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17th January 2017 Rebecca Moore

A Live Tweeting Comedy of Errors #DMA

Langham Research Centre - The Dark Tower. Barts Pathology Museum. 13 June 2016.

Hannah Fiddy shares her involvement as a Digital Marketing Academy (DMA) Fellow.

I started the DMA course with an experiment that turned out to be a comedy of errors. My aim was to encourage engagement from audience members on social media during a concert. In my capacity as Marketing Manager at Spitalfields Music, I was preparing for a performance in a pathology lab (Bart’s Pathology Museum) with Langham Research Centre, an ensemble performing electronic music using obsolete technology. We got off to a great start by selling out so that was the first hurdle out of the way!

My idea was to experiment with live tweeting programme notes during the concert. It seemed a good opportunity to test this approach as it attracted a very mixed audience and had an informal set-up: there were no chairs so audience members were encouraged to walk around the space throughout, and, as it was based in a pathology lab, there were numerous body parts in jars (!) to scrutinise while enjoying the music.

In advance of the performance, I scheduled tweets to go out at regular intervals, announcing what was being played and including interesting facts about the music. I also created signs featuring our Twitter handle and questions about the music to be placed around the space, encouraging the audience to engage with us online.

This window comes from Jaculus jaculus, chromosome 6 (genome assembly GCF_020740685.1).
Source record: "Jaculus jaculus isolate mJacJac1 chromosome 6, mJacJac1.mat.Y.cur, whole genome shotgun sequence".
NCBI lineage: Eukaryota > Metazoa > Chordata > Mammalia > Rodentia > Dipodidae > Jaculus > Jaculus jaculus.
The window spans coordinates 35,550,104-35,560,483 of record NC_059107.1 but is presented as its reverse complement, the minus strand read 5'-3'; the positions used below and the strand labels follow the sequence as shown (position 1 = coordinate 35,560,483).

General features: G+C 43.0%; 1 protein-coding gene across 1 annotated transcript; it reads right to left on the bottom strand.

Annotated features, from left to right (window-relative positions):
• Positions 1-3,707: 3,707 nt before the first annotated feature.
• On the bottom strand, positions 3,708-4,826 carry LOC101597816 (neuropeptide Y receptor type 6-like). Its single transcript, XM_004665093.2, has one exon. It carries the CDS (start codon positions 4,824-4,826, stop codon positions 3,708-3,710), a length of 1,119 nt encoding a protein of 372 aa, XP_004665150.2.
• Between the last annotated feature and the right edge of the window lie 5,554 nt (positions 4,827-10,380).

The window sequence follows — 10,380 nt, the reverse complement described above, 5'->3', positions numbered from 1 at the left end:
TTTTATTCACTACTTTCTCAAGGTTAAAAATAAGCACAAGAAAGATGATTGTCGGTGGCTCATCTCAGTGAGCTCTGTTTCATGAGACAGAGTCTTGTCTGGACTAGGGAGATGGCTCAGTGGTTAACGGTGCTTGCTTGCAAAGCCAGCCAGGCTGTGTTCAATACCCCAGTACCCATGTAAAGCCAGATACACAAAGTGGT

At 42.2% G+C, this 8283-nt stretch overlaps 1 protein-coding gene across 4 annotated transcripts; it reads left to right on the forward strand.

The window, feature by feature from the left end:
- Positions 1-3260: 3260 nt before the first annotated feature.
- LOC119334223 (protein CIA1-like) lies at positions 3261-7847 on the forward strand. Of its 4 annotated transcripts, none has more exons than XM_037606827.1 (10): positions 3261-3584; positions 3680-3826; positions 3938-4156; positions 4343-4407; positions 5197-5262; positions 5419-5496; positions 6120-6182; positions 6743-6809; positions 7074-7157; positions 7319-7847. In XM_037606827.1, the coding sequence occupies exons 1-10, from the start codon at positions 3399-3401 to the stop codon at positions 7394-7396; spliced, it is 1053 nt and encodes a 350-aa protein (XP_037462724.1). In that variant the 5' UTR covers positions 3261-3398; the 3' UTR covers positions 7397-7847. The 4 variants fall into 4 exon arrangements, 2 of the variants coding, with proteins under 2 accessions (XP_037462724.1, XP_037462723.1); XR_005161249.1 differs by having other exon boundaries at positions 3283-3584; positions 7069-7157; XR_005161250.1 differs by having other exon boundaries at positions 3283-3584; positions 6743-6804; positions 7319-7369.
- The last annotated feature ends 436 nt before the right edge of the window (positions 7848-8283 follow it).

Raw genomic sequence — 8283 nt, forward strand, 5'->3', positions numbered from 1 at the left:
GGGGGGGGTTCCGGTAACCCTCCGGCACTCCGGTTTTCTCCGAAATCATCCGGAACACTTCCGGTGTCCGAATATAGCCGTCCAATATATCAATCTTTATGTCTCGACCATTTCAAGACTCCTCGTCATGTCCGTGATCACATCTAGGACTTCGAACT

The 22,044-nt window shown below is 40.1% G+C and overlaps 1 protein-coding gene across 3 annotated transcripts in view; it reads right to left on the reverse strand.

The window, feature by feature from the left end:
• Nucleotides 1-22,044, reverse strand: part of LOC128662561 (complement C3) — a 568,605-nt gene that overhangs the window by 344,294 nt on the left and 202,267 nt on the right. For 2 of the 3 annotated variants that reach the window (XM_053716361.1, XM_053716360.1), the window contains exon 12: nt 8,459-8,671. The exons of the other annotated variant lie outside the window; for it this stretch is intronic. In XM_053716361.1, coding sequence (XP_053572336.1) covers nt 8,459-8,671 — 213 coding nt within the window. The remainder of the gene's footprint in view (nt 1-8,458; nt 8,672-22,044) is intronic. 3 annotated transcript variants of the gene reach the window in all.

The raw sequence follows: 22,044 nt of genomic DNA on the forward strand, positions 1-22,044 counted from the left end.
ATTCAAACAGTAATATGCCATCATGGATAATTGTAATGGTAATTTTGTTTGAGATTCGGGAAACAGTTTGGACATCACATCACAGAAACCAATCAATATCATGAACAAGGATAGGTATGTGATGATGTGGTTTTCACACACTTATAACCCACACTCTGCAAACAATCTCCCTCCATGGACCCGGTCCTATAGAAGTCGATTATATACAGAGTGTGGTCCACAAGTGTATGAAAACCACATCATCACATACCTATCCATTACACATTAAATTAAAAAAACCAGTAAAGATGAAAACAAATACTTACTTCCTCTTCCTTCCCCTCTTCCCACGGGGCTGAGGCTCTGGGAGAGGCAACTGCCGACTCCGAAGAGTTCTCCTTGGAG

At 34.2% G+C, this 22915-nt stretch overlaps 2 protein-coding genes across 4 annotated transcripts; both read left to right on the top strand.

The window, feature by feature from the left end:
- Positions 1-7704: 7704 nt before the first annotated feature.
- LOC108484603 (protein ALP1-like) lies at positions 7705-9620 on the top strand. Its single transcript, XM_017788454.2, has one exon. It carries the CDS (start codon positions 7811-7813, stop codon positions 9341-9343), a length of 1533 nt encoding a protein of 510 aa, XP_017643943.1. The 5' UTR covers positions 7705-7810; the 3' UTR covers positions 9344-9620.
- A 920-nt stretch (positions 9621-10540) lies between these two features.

However, upon entering the venue, I came across a vast number of problems:

  • The pathology lab was within a hospital with limited signal, so accessing Twitter was difficult.
  • The performers asked everyone to turn off their phones as the signal would interfere with the technology they were using.
  • Photography was not permitted within the lab, so it was difficult to allow tweeting but no photography.
  • The entire venue had glass cabinets around the room (containing medical specimens) and there was a rule banning signs on the glass. I managed to put up a few of my carefully prepared signs but they ended up in places that weren’t very visible.
  • Despite telling each audience member when entering that they were encouraged to walk around during the performance, most people decided instead to sit on the ground, and therefore didn’t see any of the signs anyway!

 The upshot of all of this was that no-one was tweeting during the concert, let alone reading my programme notes. Afterwards we did have an influx of tweets about the concert – more than was usual – but it’s impossible to say whether that was in any way influenced by the signs.

If you want to try out this experiment, my tips would be to:

  • Check in with Production about the venue stipulations and artist requests.
  • Visit the venue beforehand if possible.
  • Include your Twitter handle in physical/digital programmes, and mention it during the pre-concert announcement.

This is just one of the struggles born out of being a non-venue-based organisation, but at least we learned a few lessons!

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